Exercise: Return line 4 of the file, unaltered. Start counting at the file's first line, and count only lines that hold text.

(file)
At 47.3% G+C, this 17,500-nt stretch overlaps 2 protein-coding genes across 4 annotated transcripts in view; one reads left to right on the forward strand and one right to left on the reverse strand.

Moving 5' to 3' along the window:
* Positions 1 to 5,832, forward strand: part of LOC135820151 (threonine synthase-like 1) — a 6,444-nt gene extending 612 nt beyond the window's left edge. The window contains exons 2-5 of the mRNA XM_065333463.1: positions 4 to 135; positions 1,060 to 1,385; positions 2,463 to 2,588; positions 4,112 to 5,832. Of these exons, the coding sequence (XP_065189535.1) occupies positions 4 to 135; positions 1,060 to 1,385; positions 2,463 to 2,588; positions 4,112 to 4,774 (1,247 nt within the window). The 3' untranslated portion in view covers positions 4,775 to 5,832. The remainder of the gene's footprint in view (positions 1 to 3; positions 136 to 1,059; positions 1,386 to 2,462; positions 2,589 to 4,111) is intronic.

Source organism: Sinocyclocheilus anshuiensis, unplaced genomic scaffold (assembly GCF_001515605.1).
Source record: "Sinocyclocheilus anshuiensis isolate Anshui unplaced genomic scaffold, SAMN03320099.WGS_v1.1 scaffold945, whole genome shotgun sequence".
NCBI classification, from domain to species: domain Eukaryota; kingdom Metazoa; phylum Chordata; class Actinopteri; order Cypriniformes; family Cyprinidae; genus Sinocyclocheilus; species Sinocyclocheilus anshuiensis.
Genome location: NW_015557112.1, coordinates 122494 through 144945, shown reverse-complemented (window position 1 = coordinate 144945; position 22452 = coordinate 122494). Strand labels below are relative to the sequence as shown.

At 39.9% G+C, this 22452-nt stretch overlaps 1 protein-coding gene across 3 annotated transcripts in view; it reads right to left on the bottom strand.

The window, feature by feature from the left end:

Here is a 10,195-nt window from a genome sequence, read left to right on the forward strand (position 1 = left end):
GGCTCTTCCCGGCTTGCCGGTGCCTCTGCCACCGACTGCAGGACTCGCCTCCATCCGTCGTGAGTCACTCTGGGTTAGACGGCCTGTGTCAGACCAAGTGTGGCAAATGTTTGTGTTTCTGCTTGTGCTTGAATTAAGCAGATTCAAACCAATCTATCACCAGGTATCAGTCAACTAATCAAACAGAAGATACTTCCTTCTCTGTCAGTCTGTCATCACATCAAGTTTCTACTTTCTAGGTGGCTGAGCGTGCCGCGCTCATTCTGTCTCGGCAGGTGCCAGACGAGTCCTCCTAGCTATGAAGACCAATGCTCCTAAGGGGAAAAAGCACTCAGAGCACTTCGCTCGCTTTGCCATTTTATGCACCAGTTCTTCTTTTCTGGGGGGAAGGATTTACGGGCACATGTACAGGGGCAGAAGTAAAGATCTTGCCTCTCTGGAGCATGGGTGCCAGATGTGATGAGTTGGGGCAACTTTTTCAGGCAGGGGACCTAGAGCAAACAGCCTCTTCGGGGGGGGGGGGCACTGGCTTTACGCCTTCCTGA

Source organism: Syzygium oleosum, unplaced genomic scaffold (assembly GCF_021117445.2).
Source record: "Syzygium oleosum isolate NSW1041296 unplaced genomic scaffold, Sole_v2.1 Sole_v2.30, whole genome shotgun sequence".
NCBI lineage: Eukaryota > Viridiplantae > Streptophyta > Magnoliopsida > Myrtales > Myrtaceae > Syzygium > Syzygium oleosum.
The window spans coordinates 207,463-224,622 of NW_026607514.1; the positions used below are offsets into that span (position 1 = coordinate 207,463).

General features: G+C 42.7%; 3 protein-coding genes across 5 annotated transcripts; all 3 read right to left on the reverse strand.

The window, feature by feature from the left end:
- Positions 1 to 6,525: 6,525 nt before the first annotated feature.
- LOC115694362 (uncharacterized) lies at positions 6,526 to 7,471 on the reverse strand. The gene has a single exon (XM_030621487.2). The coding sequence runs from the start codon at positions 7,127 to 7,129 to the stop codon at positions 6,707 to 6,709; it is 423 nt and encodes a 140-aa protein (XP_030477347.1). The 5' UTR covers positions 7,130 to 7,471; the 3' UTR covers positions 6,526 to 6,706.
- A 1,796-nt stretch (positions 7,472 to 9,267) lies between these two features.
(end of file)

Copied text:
Source organism: Sinocyclocheilus anshuiensis, unplaced genomic scaffold (assembly GCF_001515605.1).